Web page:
Luncheon of the Boating Party, 1881. By Pierre-Auguste Renoir.
The Boating Party is a series of interviews with writers, artists, photographers, filmmakers, musicians, sculptors, designers and the like.
In times of economic hardship the Arts are usually the first things to be axed. But, in my view, the Arts are the most important aspect of our civilisation. Without the arts, we wouldn’t have language or the written word. Without the arts, we have no culture. Without culture, we have no society. Without society, we have no civilisation. And without civilisation, we have anarchy. Which, in itself, is paradoxical, because so many artists view themselves as rebels to society.
To me, artists aren’t rebels, they are pioneers.
And perhaps, most importantly; without the Arts, where’s the creativity that will solve the world’s problems? Including economic and scientific ones?
I hope a brief glimpse into their lives is as inspiring to you as it is to me.
This latest installment is by one of the most creative guys I’ve ever had the good fortune to work with – Colin C. Murphy.
Colin C. Murphy
What’s your greatest personal or career achievement?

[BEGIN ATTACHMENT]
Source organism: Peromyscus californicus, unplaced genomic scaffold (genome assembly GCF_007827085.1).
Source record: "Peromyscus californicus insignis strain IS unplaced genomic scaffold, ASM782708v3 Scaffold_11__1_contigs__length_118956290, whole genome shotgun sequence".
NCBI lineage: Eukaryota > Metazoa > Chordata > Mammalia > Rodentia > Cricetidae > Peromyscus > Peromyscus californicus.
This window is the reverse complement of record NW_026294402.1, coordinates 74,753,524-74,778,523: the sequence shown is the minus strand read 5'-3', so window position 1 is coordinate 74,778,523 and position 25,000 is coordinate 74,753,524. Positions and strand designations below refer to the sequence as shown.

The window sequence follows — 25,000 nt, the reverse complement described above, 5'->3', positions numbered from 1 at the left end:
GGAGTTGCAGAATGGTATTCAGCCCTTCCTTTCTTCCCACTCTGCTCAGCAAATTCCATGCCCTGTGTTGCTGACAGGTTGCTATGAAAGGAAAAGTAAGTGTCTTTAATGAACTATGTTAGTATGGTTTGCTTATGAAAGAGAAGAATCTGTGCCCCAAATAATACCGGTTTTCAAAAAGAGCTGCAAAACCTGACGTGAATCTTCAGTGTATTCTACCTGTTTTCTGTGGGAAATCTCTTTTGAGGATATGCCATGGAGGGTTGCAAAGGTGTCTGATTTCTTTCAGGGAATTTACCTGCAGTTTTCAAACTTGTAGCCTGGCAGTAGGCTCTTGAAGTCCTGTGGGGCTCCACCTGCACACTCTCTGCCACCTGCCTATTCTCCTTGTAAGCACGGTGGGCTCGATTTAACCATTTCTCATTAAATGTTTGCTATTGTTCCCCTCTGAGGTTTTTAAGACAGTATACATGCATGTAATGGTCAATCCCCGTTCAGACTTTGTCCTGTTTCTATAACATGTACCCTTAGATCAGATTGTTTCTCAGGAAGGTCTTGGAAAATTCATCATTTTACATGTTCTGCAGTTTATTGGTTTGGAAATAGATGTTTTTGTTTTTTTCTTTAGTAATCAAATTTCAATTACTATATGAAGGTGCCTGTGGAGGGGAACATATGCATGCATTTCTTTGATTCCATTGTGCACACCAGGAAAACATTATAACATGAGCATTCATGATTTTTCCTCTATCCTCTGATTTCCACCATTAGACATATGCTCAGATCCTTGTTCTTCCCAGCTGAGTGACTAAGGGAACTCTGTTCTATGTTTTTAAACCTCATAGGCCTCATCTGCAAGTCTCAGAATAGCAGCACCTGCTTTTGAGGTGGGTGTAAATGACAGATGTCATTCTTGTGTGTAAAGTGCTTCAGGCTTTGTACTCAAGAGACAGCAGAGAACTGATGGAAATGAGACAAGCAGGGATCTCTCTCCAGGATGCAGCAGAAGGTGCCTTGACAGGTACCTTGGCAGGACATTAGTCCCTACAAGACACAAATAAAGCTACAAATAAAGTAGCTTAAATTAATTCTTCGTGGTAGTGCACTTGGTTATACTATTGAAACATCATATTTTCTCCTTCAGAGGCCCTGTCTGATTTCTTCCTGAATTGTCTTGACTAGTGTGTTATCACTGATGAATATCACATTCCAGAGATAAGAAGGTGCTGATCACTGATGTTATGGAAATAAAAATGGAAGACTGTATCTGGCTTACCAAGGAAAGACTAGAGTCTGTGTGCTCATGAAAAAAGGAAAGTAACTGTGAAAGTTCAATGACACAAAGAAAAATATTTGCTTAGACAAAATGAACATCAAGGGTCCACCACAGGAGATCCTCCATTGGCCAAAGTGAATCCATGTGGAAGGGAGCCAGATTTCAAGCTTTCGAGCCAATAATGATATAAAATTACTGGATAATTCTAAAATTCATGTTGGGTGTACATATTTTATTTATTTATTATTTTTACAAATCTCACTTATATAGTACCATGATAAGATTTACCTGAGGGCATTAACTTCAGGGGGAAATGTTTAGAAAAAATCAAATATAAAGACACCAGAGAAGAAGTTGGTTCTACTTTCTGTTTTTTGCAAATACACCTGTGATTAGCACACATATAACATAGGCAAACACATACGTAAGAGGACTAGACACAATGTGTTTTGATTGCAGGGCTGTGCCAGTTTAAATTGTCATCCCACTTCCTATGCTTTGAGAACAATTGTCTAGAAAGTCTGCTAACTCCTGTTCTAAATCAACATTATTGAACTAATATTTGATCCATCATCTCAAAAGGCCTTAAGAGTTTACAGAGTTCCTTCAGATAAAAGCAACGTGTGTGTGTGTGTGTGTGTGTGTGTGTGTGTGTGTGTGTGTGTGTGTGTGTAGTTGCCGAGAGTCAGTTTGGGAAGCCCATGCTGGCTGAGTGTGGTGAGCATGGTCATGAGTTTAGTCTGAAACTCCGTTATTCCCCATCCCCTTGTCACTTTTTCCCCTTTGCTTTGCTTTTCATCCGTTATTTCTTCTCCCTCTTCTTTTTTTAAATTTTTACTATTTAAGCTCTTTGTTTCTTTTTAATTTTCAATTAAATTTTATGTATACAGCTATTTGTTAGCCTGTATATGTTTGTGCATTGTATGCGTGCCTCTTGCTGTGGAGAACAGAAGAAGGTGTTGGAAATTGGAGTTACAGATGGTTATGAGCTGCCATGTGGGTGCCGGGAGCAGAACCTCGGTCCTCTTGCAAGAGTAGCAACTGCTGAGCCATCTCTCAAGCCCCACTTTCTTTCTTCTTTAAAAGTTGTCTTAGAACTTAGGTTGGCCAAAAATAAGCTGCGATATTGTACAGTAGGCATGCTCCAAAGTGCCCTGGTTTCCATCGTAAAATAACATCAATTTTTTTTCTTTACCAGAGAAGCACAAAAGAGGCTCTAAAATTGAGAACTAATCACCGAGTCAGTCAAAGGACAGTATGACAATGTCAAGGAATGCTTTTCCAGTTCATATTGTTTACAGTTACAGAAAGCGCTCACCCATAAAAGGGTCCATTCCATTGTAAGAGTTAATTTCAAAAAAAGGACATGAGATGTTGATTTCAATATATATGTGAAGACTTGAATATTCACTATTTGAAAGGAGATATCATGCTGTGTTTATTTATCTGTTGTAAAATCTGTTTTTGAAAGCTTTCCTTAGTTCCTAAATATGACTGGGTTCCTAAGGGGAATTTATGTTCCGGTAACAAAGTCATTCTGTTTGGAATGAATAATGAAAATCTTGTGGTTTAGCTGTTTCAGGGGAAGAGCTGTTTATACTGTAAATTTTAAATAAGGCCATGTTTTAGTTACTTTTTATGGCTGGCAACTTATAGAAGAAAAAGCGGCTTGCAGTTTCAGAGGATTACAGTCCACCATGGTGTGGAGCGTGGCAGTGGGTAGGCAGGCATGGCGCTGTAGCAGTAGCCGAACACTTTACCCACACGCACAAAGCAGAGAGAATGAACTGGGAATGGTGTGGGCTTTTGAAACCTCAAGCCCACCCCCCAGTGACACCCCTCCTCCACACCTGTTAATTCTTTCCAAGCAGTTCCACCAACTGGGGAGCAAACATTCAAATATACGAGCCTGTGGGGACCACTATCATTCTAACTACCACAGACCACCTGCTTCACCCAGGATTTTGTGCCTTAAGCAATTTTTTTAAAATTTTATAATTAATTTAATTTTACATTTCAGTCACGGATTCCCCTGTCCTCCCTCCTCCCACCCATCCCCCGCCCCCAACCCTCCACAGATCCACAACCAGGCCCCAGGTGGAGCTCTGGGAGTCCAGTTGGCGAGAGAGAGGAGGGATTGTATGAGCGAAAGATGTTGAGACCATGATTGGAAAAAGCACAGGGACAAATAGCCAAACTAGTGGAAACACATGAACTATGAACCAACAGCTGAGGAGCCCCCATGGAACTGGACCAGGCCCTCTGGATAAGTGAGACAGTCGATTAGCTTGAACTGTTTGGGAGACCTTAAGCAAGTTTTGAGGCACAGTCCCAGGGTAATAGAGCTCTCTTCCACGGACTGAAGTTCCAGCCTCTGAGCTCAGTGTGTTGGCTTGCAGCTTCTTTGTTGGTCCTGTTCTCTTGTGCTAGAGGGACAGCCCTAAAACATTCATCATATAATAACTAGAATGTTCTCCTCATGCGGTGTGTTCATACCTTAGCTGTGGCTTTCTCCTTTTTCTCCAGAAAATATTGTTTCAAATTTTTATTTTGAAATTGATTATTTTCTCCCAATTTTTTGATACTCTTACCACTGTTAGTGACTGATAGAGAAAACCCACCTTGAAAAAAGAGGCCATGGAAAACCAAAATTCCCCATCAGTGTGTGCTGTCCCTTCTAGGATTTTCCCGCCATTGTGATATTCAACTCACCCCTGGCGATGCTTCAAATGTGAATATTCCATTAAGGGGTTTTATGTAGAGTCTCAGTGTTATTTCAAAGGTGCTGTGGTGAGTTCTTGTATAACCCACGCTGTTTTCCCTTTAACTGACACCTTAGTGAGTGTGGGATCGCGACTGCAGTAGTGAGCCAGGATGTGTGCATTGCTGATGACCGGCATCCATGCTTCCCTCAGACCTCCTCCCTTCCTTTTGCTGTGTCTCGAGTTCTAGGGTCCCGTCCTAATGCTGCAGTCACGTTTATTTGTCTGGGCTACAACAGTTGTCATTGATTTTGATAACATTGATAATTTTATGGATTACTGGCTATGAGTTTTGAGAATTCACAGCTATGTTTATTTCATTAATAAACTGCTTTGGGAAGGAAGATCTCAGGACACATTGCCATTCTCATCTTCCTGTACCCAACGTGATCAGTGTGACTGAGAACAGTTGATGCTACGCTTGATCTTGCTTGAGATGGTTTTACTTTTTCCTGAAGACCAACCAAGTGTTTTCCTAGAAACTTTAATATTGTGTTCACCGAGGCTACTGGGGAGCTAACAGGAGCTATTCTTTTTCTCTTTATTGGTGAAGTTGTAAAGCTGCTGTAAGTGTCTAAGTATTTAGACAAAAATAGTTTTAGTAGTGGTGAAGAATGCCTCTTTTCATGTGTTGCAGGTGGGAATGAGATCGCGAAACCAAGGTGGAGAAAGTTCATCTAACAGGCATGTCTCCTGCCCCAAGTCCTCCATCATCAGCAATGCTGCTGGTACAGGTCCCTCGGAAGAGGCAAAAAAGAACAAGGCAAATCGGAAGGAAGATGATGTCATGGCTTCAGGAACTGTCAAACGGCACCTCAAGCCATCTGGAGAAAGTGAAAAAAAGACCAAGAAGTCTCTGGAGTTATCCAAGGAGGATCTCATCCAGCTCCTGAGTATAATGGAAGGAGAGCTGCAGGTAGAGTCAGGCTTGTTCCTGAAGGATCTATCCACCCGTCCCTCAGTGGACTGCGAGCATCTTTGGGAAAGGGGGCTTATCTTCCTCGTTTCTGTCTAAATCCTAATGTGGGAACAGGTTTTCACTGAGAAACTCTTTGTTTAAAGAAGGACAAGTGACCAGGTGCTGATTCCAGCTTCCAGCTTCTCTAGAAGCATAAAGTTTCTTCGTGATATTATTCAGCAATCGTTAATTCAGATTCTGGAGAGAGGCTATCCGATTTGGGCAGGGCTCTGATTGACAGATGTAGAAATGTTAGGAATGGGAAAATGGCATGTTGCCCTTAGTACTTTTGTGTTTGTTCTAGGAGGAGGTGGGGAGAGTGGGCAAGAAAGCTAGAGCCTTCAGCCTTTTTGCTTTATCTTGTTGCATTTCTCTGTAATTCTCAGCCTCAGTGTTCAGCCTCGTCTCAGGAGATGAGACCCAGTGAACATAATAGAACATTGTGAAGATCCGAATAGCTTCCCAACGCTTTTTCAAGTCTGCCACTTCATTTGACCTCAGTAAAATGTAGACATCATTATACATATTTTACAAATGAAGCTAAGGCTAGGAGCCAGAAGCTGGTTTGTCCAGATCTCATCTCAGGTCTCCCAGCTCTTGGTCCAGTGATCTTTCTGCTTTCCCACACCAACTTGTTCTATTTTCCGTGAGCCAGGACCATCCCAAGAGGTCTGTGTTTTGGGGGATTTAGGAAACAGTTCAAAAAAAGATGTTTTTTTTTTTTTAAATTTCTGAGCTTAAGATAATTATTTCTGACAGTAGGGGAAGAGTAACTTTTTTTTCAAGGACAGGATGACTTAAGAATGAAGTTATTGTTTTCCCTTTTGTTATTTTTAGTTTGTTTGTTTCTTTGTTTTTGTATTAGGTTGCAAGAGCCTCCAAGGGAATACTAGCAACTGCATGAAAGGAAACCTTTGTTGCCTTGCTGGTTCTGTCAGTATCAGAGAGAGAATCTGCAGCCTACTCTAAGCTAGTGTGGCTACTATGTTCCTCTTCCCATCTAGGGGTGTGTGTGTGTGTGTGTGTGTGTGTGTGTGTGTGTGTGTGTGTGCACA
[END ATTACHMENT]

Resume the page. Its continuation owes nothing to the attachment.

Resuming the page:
Personal: Surviving the last ten years of my children’s adolescence and remaining sane!
Career: Getting my novel ‘Boycott’ published – something I’ve been dreaming about since I wrote my first story in secondary school. It’s only taken me 30 or more years.
What’s been your greatest sacrifice?
I would have to say ‘chill out time’. That sounds a bit odd, but I’ve found that to dedicate so much time to writing and researching has left me with little time to do much else, although I’m not complaining, far from it, as I’m convinced being a full time writer is the best job on the planet.
To whom do you owe a debt of gratitude?
My English teacher Mr. Condon, when I was 15, for giving me the encouragement to pursue my creative side. Also my parents, who weren’t well off by any stretch, for the sacrifices they made to ensure we all had an education. Incidentally, my Dad, who was a Painter & Decorator, celebrated his 90th birthday this year and is still driving!